The weather today is miraculously tolerable and I pine for the unfettered joy of the kids practising on the CCI tennis courts behind my office.

Was visited by a summer trainee , who is working on how the strategy of my hoary function aligns with business strategy. Am flabbergasted on how quickly my state-of-the-art knowledge has dwindled and deteriorated in a trice, leaving me a shadow of the avaricious and unabashed tyro I once was. How time flies !!

The stock markets have crashed and the scrips have plummeted as in the Patiala cycle-stand, and the brokers have gone berserk in their anguish at losing their ill-gotten gains. The sly ones --you know those stupid, risk-averse types are already practising their " I told you so " expressions. What price progress...

Federer is getting better on clay--beating Coria, Hewitt & Moya on their preferred surface is a portentous sign that the guy means business, but I still think that I know my favourite Open far too well to accept that he'll wrest the crown from a plethora of dangerous floaters. I think Capriati may well look forward to penning her eventful life in a book and make good while her star shines.

Had a great experience on Sunday when I took my first ride in a sidecar ( that elegant thingummy wedded to the two-wheeler a la Sholay ). I was closer to "ground realities" and for once was able to stretch out and not smash into something metallic or electric. It could have been a more harrowing ride on say,GST Road in Madras or the Dhankavadi road in Pune. I still got more than I bargained for when the rider insisted on narrating how the sidecar was a technological advancement invented in WW2 as a surreptitious way to carry a machine gun, all this while careening down a highway at about 50 kmph ( which must be about 30 kmph more than the rated speed for the hamara Bajaj )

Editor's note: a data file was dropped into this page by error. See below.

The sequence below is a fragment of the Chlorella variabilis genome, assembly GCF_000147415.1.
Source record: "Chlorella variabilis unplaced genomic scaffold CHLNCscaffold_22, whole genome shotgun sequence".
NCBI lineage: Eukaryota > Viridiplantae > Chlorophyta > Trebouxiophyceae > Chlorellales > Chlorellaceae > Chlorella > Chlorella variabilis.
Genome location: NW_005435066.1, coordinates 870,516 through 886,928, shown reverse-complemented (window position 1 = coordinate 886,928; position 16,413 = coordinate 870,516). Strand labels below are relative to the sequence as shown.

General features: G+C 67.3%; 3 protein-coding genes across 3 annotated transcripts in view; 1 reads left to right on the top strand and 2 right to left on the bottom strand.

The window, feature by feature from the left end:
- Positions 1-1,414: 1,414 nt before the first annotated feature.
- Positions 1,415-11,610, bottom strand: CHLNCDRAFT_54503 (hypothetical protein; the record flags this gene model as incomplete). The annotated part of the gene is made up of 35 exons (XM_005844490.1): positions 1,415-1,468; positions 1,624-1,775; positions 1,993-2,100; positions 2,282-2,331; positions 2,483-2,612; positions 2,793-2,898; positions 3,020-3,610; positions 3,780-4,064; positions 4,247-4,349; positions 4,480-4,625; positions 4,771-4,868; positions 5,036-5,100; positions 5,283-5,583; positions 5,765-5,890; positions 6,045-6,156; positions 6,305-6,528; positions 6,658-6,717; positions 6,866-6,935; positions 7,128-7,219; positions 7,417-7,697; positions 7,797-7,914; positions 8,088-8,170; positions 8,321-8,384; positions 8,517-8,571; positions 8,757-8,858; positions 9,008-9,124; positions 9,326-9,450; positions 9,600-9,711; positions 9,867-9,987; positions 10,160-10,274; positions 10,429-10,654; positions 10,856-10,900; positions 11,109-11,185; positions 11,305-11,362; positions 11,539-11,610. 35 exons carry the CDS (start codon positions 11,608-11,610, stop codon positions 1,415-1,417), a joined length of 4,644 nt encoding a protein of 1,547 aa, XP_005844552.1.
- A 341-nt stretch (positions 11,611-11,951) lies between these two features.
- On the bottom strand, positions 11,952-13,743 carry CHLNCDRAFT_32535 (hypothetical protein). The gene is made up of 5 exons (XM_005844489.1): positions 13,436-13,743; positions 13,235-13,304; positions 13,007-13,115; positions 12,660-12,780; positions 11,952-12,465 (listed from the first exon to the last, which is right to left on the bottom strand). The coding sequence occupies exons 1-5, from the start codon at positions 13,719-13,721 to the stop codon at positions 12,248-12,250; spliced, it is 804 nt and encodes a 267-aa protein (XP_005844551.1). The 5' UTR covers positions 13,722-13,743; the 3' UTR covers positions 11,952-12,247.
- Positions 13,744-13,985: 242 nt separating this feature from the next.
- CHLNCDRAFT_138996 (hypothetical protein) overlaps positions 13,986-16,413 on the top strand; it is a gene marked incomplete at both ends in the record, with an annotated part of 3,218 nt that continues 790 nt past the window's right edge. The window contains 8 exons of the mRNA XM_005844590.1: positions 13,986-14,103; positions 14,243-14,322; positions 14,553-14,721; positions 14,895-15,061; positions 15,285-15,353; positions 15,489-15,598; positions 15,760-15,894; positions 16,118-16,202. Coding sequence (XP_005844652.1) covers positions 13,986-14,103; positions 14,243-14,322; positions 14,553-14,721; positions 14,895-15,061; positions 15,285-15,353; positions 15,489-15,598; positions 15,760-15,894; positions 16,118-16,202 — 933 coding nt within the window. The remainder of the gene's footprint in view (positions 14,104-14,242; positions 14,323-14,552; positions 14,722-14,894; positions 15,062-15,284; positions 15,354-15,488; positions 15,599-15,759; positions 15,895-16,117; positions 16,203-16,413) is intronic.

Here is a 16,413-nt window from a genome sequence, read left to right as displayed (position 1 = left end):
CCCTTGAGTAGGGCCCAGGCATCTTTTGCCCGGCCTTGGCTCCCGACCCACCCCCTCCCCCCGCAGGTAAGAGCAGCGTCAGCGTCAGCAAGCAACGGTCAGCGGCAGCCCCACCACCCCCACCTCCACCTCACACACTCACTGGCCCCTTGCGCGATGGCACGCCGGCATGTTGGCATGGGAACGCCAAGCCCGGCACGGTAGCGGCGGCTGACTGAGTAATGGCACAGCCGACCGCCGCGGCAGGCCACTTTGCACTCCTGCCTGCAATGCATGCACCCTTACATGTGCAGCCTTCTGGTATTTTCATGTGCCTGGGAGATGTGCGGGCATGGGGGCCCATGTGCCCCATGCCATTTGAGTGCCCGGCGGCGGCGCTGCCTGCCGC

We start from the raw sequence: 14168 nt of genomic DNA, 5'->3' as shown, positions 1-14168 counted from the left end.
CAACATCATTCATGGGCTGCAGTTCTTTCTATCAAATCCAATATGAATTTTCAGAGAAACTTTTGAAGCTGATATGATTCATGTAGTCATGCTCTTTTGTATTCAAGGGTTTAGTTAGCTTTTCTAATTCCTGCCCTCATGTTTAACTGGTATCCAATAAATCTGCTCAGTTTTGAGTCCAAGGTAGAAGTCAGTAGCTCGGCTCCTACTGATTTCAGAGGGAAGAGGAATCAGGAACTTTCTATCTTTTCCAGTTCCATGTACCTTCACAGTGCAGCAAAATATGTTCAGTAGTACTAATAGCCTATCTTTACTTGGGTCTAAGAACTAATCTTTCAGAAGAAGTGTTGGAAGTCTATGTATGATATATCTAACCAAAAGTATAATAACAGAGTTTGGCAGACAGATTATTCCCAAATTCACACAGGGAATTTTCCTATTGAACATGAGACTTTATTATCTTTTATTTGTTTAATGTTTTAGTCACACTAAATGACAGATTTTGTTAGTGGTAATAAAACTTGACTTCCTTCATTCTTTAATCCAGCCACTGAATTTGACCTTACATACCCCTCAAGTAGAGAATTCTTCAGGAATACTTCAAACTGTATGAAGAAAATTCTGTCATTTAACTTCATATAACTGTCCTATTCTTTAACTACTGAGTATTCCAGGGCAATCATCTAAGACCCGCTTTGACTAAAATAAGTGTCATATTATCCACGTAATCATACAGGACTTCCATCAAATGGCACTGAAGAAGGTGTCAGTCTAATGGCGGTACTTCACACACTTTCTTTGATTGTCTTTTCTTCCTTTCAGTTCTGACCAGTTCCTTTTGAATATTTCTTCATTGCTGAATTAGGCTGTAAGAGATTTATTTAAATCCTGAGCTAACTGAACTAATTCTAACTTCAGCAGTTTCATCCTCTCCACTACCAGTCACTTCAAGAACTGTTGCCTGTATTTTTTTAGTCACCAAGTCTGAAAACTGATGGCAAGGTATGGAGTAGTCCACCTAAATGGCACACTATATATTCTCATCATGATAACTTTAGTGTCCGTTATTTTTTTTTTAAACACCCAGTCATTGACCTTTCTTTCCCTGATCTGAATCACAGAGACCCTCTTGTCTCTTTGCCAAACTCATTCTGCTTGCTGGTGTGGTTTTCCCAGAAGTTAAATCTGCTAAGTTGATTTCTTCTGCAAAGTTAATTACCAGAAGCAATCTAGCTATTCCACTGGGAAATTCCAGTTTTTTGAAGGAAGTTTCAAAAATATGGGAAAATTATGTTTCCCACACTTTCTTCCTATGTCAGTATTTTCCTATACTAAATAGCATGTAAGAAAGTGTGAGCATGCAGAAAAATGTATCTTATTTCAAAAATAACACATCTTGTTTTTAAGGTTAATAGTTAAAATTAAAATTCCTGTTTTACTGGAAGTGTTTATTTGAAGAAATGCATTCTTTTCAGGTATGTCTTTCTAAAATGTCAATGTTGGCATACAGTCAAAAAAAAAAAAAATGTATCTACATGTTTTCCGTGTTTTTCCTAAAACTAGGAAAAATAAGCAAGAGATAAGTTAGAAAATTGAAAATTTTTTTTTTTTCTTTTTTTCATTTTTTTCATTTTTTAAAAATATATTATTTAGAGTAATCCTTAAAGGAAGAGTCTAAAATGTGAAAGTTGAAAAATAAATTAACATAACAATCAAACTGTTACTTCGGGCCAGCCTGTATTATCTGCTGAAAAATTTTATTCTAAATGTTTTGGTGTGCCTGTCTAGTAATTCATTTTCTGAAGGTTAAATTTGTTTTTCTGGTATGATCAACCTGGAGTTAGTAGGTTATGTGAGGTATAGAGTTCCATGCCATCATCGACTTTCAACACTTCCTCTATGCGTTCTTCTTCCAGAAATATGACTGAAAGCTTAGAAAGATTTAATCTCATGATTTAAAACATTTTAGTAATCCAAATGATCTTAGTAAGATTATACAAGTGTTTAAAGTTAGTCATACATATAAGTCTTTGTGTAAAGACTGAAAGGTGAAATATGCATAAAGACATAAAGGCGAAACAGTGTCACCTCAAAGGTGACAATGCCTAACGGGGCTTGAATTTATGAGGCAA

Thursday, May 13, 2004

It's a free ride and it's only begun--the days have begun to segue into one another leaving me drained and enervated--the work is multi-faceted and requires many Dilbertan attributes ( I am still grappling with the raison d'etre of Catbert, the evil HR Director )